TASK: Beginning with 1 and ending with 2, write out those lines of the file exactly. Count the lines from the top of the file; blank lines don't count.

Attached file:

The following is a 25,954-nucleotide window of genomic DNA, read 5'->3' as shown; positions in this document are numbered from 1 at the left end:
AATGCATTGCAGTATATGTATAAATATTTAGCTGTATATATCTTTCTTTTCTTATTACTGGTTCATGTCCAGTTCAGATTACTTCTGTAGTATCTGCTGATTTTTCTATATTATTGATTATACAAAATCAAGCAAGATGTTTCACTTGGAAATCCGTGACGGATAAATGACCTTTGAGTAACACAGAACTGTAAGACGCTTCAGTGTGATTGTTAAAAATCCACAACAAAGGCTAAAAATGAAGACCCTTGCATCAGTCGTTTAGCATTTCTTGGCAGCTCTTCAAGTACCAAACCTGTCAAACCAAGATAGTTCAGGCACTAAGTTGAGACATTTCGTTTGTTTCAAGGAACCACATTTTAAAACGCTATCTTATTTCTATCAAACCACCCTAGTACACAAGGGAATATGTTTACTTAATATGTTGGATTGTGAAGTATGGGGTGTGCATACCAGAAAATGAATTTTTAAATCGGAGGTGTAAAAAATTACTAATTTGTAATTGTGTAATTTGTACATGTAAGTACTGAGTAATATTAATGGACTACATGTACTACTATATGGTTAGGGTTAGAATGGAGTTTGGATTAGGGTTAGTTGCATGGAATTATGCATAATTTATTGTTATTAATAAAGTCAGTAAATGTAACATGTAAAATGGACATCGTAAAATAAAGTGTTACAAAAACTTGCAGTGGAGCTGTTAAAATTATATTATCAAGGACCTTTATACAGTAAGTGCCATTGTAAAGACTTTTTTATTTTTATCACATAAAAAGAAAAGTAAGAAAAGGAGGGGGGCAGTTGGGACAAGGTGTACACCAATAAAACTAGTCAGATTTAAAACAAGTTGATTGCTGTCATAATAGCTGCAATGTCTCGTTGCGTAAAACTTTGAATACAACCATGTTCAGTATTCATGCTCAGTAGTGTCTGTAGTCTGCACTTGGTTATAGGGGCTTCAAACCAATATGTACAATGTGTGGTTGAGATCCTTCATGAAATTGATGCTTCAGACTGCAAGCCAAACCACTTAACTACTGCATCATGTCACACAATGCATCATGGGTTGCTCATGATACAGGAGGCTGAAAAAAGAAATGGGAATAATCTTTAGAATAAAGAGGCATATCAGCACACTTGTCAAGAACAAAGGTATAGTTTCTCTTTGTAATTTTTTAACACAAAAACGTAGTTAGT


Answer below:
The following is a 25,954-nucleotide window of genomic DNA, read 5'->3' as shown; positions in this document are numbered from 1 at the left end:
AATGCATTGCAGTATATGTATAAATATTTAGCTGTATATATCTTTCTTTTCTTATTACTGGTTCATGTCCAGTTCAGATTACTTCTGTAGTATCTGCTGATTTTTCTATATTATTGATTATACAAAATCAAGCAAGATGTTTCACTTGGAAATCCGTGACGGATAAATGACCTTTGAGTAACACAGAACTGTAAGACGCTTCAGTGTGATTGTTAAAAATCCACAACAAAGGCTAAAAATGAAGACCCTTGCATCAGTCGTTTAGCATTTCTTGGCAGCTCTTCAAGTACCAAACCTGTCAAACCAAGATAGTTCAGGCACTAAGTTGAGACATTTCGTTTGTTTCAAGGAACCACATTTTAAAACGCTATCTTATTTCTATCAAACCACCCTAGTACACAAGGGAATATGTTTACTTAATATGTTGGATTGTGAAGTATGGGGTGTGCATACCAGAAAATGAATTTTTAAATCGGAGGTGTAAAAAATTACTAATTTGTAATTGTGTAATTTGTACATGTAAGTACTGAGTAATATTAATGGACTACATGTACTACTATATGGTTAGGGTTAGAATGGAGTTTGGATTAGGGTTAGTTGCATGGAATTATGCATAATTTATTGTTATTAATAAAGTCAGTAAATGTAACATGTAAAATGGACATCGTAAAATAAAGTGTTACAAAAACTTGCAGTGGAGCTGTTAAAATTATATTATCAAGGACCTTTATACAGTAAGTGCCATTGTAAAGACTTTTTTATTTTTATCACATAAAAAGAAAAGTAAGAAAAGGAGGGGGGCAGTTGGGACAAGGTGTACACCAATAAAACTAGTCAGATTTAAAACAAGTTGATTGCTGTCATAATAGCTGCAATGTCTCGTTGCGTAAAACTTTGAATACAACCATGTTCAGTATTCATGCTCAGTAGTGTCTGTAGTCTGCACTTGGTTATAGGGGCTTCAAACCAATATGTACAATGTGTGGTTGAGATCCTTCATGAAATTGATGCTTCAGACTGCAAGCCAAACCACTTAACTACTGCATCATGTCACACAATGCATCATGGGTTGCTCATGATACAGGAGGCTGAAAAAAGAAATGGGAATAATCTTTAGAATAAAGAGGCATATCAGCACACTTGTCAAGAACAAAGGTATAGTTTCTCTTTGTAATTTTTTAACACAAAAACGTAGTTAGT